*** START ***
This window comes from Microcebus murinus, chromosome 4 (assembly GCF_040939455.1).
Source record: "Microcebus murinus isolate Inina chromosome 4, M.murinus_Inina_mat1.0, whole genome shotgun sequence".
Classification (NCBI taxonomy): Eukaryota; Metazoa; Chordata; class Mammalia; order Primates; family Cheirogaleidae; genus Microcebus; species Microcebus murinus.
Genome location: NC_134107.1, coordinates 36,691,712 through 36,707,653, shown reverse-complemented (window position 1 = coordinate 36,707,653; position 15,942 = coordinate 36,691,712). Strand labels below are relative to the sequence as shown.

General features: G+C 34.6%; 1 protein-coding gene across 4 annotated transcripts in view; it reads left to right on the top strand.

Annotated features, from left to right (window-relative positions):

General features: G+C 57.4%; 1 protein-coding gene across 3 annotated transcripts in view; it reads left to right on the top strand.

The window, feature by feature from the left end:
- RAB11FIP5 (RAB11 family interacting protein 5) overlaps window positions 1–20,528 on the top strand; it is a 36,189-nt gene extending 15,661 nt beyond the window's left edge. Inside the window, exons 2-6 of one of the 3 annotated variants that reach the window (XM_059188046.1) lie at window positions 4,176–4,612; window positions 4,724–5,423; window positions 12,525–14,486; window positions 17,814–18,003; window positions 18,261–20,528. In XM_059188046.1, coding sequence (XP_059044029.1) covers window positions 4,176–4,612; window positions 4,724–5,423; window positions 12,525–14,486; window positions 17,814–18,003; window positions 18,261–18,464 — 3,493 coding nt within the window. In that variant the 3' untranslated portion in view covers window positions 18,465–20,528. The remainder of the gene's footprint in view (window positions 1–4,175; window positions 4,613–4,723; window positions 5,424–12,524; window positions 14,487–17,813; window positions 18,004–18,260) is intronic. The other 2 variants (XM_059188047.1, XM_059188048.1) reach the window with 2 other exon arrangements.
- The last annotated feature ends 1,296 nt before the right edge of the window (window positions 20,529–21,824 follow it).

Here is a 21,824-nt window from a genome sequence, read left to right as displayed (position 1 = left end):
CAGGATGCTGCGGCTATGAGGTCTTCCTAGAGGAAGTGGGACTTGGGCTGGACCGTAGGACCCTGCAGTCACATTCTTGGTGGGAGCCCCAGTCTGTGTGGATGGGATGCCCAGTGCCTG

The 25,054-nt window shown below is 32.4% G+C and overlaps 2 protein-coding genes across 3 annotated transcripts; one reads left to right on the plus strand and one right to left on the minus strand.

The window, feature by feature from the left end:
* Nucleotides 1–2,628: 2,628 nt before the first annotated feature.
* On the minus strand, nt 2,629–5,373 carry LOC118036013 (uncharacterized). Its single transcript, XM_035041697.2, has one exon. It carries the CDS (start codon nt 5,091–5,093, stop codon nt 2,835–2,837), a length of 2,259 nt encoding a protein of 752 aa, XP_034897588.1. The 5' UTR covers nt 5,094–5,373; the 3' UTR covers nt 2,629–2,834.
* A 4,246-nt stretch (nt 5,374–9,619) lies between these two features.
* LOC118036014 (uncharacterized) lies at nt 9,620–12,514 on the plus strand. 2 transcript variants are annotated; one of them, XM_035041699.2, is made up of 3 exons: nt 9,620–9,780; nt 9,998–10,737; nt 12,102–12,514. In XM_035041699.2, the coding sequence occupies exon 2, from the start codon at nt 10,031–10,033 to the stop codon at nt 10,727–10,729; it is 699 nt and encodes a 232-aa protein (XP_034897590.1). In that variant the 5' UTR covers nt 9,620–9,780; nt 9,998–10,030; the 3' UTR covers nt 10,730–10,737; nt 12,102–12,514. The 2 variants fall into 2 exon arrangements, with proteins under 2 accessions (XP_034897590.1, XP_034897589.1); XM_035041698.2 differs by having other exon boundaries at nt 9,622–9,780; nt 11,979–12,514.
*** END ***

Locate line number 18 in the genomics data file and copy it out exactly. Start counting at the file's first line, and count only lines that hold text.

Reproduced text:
* LOC118036014 (uncharacterized) lies at nt 9,620–12,514 on the plus strand. 2 transcript variants are annotated; one of them, XM_035041699.2, is made up of 3 exons: nt 9,620–9,780; nt 9,998–10,737; nt 12,102–12,514. In XM_035041699.2, the coding sequence occupies exon 2, from the start codon at nt 10,031–10,033 to the stop codon at nt 10,727–10,729; it is 699 nt and encodes a 232-aa protein (XP_034897590.1). In that variant the 5' UTR covers nt 9,620–9,780; nt 9,998–10,030; the 3' UTR covers nt 10,730–10,737; nt 12,102–12,514. The 2 variants fall into 2 exon arrangements, with proteins under 2 accessions (XP_034897590.1, XP_034897589.1); XM_035041698.2 differs by having other exon boundaries at nt 9,622–9,780; nt 11,979–12,514.